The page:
Just like he returned to Nepal from America, he wants Nepali scientists to come back to nurture science and engineering graduates to become entrepreneurs and bring economic growth. Pun’s Centre still lacks adequate funding but is already supporting a range of projects in science, engineering and technology which include medical drones, alternative animal protein resources for poultry and an e-commerce platform.
Pun says reversing the brain drain is a tough task, but there are measures that can be taken without much money to improve the chance of retaining Nepal’s science-minded students. “There have to be laboratories, equipment and tools for professionals to work in. Mentoring is another important element to help youth to reach their potential, but the main ingredient is transferring your passion to the students,” Pun told Nepali Times.
Suyog Shrestha, a Nepali scientist at the particle research station at CERN in Geneva also notes that the least policymakers can do is to create policies at the national level to invest in science and technology and to relate those investments to development goals.
“I know several Nepalis, all world-class scientists working abroad, who want to return to Nepal but will not because there is so much uncertainty and distrust,” Shrestha says, adding that some have returned in spite of initial drawbacks.
Still, scientists like Pun have not been deterred by a cynical working environment, bureaucratic hurdles, and discouragement. But if they can overcome those givens, scientists can provide platforms for today’s students to get be a part of, and even initiate, their own state-of-the-art research in Nepal. Pun is a living example that it can be done.
After decades of emphasising environmental education, Nepal’s Curriculum Development Centre under the Ministry of Education is now planning to remove Health, Population and Environment (HPE) as a compulsory subject, and integrating its content into other science and social studies subjects.
This controversial move, it is feared, will detach students from environment related-exposure during their high school education, especially at a time when pollution, global warming and water scarcity are such important topics with impacts on health.
However, government curriculum developers under pressure from some donor agencies are arguing that HPE has not been very effective because, like other subjects, students had been just memorising concepts like biodiversity and conservation without understanding them -- just so they could write long answers during examinations.
Proponents of environmental education, however, say that with climate change, air and water pollution, wetland destruction and rapid urbanisation becoming serious national and global crises, far from removing the subject, Nepali students need to understand it even more in-depth.
Reshu Aryal works at Habeli Outdoor Learning Centre outside Kathmandu that gives students an immersive outdoor learning experience.
“Children today need radical awareness about building climate resilience. They need to learn about the human rights connection to the environment, and about the natural resourcefulness of Nepal to be innovative and create a sustainable economy,” she told Nepali Times.
Incorporating the need for environmental protection as a strong element of STEM would empower students to amalgamate science, technology and engineering to create sustainable solutions, Aryal added.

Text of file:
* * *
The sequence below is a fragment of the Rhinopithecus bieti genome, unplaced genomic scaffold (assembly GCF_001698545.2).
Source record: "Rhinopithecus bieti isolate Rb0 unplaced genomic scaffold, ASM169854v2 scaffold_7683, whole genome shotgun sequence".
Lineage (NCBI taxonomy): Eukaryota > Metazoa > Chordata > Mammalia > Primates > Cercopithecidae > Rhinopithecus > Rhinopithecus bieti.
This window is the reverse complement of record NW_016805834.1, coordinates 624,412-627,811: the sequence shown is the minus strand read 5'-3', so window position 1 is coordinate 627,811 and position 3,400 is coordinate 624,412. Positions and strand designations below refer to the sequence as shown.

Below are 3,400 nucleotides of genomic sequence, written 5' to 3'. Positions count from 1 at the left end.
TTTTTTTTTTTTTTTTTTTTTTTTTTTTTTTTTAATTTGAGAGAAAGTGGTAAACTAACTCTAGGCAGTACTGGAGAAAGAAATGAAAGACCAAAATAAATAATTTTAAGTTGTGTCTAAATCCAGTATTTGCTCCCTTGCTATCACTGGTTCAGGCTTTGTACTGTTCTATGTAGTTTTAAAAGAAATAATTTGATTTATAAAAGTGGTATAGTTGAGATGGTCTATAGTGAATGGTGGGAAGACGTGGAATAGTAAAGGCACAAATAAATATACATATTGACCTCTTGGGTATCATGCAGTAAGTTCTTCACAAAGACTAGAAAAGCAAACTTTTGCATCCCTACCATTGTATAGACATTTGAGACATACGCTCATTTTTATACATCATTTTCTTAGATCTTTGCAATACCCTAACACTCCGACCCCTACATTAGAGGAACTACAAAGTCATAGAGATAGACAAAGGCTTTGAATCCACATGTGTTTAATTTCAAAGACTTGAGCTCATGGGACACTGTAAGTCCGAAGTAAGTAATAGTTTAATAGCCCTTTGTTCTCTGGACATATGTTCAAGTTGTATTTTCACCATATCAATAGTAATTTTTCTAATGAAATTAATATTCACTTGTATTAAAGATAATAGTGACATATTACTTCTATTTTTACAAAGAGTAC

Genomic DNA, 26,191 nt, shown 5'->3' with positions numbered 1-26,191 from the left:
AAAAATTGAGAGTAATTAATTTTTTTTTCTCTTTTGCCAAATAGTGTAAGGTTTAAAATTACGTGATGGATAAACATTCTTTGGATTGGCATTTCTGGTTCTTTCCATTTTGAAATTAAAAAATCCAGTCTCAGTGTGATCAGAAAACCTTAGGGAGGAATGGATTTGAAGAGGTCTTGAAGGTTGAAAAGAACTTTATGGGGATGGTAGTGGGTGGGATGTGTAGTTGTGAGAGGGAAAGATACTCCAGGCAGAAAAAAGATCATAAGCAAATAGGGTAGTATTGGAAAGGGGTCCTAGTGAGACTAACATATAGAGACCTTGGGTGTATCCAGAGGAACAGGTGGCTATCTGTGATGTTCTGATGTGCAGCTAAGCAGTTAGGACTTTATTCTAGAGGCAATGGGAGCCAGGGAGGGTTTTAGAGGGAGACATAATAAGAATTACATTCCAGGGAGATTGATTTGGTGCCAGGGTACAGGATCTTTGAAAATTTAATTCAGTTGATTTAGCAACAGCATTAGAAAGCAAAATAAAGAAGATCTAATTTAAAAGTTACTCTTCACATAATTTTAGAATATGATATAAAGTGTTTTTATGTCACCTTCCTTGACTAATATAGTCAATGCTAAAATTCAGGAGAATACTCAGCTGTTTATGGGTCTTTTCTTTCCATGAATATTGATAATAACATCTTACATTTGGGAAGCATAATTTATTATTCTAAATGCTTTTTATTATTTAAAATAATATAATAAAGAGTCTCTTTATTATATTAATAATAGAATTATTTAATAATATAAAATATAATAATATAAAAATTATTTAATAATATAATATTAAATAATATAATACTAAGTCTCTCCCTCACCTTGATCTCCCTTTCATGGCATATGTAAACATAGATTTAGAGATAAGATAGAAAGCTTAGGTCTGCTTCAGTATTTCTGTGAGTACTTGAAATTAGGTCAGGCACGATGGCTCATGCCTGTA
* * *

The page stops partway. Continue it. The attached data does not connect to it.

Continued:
By combining environment and engineering, for example, Nepal’s future professionals would not treat environmental protection as just an after-thought in infrastructure and health projects.
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Activists argue that adding nature and environment studies into STEM will dilute their importance at a time when sustainable development should be Nepal’s primary focus. Instead, they advocate more intense training of teachers for hands-on field instruction of environmental subjects and nature studies.
The World of Science
Nations across the world have recognised the importance of STEM, and have taken steps to include it in their education system.
Finland has a strong emphasis on STEM-philosophy in learning. A research-based master’s degree is a prerequisite for all teachers, who in turn work to foster inquiry and problem solving skills. Since 2004, technology was included in the craft curriculum that encourages students to design and create products. Standardised tests do not dominate learning, and teachers are given time to thoroughly plan classes.
STEM education is also big in Singapore. In 2015, Prime Minister Lee Hsien Loong said, “In the next 50 years, we need strong STEM capabilities to be what we should be - a vibrant, exciting, advanced society.” Singapore honours its teachers, and only the top 5% of graduates are recruited as teachers.
South Korea has focused on STEAM (the ‘A’ is for ‘art’) to engage students and inspire creativity. Teachers receive STEAM-specific training and a study by KOFAC revealed that students in STEAM classes showed greater interest in all different elements of science, and demonstrated enhanced creative thinking skills.
When he was US president, Barack Obama launched the Educate to Innovate project that worked to train 100,000 STEM teachers and increase federal investment in STEM. Obama said in 2013: “How do we create an all-hands-on-deck approach to science, technology, engineering, and math? We need to make this a priority to train an army of new teachers in these subject areas, and to make sure that all of us as a country are lifting up these subjects for the respect that they deserve.”
In China, there is a nationwide effort for a comprehensive STEM education system from policy-making right down to curriculum reform and teaching innovation.
STEM education is encouraged in Switzerland and Germany, where students engage in hands-on experiments and activities in class. Ireland released a STEM Education Policy Statement 2017-2026 which presents objectives, actions and implementation of policies for STEM education in the country.